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Abstract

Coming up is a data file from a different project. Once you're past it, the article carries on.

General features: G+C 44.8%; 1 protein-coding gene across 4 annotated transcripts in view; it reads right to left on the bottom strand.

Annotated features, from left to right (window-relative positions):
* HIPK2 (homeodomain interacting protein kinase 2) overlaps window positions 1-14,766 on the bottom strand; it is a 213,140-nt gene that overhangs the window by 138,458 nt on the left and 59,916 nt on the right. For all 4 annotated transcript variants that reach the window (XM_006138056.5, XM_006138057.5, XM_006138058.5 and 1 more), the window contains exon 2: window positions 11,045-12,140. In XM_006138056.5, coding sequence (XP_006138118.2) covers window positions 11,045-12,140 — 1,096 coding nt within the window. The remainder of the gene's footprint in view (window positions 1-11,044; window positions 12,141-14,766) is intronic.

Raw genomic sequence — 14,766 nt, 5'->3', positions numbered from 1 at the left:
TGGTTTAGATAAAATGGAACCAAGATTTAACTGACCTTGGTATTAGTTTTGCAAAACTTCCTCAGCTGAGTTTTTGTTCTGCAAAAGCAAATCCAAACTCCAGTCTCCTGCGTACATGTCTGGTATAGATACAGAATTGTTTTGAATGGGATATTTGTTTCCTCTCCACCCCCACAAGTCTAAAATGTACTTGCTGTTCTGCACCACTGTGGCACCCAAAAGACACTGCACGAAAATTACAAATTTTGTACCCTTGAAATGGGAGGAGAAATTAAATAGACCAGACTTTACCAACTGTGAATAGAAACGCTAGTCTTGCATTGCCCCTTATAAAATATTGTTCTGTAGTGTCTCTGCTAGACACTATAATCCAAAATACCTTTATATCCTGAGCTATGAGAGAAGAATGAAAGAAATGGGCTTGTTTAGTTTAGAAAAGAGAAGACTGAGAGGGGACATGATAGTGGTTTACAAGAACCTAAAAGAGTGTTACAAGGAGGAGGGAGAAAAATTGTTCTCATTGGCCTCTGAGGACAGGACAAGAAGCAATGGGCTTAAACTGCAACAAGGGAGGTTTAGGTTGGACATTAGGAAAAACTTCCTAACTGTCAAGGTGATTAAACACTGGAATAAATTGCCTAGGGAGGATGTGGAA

It is important to develop valid field tools that can identify homogeneous farming situations that facilitates offering of appropriate agricultural technology to farmers. The present study was conducted to test the validity of such a novel participatory field tool that can identify micro farming situation with special reference to rainfed rice cultivation in selected village of North 24 Parganas District of West Bengal, India. A Micro farming situation was conceptualised as a sub-system of a relatively large farming situation, which is relatively homogeneous in nature. Farmers of the village themselves classified their agricultural fields into distinct micro-farming situations through participatory mapping exercise. All the 70 farmers growing rainfed rice in that uninterrupted field were then interviewed for recording their rainfed rice cultivation practices. Most of the rainfed rice cultivation practices like variety selection, time of sowing, transplanting and harvesting, seed rate, seedling age, spacing, plant protection practices, fertilizer management and yield differed significantly among these identified micro-farming situations. This indicated the effectiveness of farmers’ classification. However, more empirical evidence is needed – especially for different field crops – to establish the validity of this tool. The tool can help to offer appropriate technologies to the farmers for a technically precise and environmentally sound agriculture.

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